Electrostatic interactions are an important contribution to the interatomic or intermolecular potential energy in any system, whether homogeneous (bulk phase) or heterogeneous (fluid and confining material or multiple fluid phases). This is particularly true for heterogeneous systems in which the guest molecules have polar moments such as a dipole moment (e.g., water), a quadrupole moment (e.g., Carbon Dioxide or diatomic Nitrogen), or an octupole moment (e.g., Methane). Proper, but computationally expensive, calculation of the electrostatic potential energy requires quantum-mechanical calculations. Such ab initio methods may be incorporated into molecular simulations to model complex systems, e.g., the Car-Parrinello Molecular Dynamics method, though at high computational cost. For reasons of efficiency, classical molecular simulations often account for electrostatic interactions by assigning partial charges to each constituent atom in the fluid and, if applicable, other materials in the system. The electrostatic contribution to the potential energy is, then, just the Coulomb energy of each charge pair. These partial charges are, of course, artifacts that are not actually observable in real system. Calculation and subsequent assignment of partial charges to atoms is dependent on the calculation method chosen; many methods have been introduced. For crystalline materials, such as metal-organic frameworks (MOF), partial charges are often computed from ab initio calculations of some prescribed method. Even for a particular MOF, there is often great variation between the charges computed by two methods. This affects the computed potential energy of the simulated system, which determines the state probabilities. Ultimately, the equilibrium thermodynamic properties of a fluid-MOF system depend on the partial charge calculation scheme.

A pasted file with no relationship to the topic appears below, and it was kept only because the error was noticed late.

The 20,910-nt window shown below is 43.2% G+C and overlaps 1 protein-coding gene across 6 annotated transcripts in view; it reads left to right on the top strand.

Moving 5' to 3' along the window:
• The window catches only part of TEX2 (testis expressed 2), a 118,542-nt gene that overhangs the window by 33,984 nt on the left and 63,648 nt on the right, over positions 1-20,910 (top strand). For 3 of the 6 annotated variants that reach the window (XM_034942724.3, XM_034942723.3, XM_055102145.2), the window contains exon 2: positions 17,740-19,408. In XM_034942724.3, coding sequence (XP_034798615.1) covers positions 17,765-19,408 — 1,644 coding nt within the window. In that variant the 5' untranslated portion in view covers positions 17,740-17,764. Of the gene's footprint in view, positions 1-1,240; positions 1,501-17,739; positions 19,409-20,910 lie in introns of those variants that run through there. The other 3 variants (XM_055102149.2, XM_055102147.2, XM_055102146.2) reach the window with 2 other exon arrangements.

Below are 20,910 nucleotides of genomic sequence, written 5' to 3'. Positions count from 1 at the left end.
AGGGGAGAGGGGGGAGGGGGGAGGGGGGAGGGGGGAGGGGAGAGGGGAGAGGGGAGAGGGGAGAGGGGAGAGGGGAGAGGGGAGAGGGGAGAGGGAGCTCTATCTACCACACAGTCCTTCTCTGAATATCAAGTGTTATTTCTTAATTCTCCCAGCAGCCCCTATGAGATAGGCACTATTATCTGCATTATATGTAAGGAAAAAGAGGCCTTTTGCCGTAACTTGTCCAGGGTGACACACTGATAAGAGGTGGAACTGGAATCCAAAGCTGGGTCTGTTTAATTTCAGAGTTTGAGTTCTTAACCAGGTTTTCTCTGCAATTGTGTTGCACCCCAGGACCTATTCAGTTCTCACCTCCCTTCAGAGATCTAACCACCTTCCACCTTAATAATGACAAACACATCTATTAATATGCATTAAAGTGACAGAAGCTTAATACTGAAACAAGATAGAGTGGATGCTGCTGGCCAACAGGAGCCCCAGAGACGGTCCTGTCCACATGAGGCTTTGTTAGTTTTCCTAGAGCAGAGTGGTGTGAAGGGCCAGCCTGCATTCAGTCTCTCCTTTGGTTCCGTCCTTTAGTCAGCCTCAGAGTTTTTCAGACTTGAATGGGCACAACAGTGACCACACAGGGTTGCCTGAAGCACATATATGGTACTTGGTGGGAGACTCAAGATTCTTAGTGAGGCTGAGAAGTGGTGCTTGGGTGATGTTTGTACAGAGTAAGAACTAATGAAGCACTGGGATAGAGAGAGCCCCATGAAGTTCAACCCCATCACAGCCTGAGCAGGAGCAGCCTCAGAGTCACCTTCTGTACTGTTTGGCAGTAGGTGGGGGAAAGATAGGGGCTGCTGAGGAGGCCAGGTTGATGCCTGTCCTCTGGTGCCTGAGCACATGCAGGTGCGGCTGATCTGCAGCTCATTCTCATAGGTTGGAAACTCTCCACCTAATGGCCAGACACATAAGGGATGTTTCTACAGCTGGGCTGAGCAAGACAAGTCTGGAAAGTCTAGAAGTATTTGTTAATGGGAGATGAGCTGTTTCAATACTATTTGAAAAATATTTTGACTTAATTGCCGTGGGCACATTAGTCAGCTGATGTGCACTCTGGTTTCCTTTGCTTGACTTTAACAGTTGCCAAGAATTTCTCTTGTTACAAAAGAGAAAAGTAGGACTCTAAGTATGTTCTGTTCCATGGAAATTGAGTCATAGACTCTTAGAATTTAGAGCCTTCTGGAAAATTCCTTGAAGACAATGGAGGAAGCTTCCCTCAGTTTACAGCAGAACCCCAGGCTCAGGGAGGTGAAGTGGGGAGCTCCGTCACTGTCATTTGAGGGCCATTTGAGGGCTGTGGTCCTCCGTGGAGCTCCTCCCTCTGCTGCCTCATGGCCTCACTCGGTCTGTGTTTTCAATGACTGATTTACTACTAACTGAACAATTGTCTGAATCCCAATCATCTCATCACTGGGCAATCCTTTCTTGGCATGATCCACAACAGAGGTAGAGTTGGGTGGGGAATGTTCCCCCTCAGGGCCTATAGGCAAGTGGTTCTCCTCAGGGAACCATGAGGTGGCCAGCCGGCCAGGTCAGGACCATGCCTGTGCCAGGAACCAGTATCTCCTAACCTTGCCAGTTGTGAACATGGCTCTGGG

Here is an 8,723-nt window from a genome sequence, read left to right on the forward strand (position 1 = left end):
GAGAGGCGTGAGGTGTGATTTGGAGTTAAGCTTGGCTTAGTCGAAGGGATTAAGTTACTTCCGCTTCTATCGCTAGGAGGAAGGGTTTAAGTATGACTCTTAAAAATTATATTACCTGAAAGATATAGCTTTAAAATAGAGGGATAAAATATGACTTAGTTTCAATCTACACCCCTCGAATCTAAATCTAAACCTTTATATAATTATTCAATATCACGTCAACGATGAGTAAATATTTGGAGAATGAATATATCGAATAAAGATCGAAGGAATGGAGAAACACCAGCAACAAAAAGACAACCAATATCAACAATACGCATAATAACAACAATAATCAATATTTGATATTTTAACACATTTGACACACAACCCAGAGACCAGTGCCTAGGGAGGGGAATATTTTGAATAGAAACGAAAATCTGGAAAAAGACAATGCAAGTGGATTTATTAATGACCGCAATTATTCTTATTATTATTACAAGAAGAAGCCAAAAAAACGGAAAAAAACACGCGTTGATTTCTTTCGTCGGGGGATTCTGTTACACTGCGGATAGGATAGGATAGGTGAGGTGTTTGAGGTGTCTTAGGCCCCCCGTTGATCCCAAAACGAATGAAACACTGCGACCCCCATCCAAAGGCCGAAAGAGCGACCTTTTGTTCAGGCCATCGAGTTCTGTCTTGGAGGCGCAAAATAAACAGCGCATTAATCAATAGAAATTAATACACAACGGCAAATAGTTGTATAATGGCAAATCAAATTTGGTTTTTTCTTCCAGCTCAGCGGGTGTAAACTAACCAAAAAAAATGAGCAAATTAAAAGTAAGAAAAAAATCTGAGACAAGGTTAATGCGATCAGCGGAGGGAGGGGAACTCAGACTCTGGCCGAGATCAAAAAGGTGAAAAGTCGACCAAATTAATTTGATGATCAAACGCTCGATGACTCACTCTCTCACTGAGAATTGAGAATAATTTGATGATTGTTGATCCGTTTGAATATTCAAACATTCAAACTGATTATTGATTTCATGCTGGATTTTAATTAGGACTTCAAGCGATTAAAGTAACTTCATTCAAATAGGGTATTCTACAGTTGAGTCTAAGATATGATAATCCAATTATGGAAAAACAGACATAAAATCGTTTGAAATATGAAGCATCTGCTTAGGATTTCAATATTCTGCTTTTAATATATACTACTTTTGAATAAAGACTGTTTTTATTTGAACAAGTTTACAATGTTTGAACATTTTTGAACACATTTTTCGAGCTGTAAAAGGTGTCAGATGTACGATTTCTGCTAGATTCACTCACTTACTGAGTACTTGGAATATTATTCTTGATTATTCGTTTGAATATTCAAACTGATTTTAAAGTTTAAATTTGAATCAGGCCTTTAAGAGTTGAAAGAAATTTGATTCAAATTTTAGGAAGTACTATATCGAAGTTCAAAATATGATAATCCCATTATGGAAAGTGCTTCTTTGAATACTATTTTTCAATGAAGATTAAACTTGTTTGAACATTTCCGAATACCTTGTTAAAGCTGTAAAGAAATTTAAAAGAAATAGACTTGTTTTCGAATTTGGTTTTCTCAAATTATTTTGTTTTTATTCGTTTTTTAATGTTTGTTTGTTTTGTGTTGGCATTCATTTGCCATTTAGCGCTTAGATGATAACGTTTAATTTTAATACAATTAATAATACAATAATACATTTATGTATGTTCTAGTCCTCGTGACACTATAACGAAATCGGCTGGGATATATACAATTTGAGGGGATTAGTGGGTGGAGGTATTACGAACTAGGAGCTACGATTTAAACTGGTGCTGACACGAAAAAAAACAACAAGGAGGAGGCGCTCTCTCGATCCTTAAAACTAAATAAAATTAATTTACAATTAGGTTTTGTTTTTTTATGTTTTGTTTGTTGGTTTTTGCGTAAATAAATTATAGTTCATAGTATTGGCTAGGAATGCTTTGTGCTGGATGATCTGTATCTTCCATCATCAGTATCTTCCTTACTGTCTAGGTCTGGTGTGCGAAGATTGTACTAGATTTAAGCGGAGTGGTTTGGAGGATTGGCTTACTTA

In this project, we use a few partial charge calculation schemes to compute thermodynamic properties via Monte Carlo molecular simulations to provide some qualitative evaluation of the affect of the charge scheme on those properties. The systems chosen for this evaluation are guest-host systems containing Carbon Dioxide adsorbate in a crystalline adsorbent MOF. Due to the great variability in MOF size, shape, adsorbent strength, etc., the adsorption properties of MOFs have been extensively studied via molecular simulations in which partial charges are assigned to the framework atoms. Consequently, it is expected that the metrics of adsorption, including the adsorption isotherm and isosteric enthalpy of adsorption, will depend on the chosen partial charge scheme.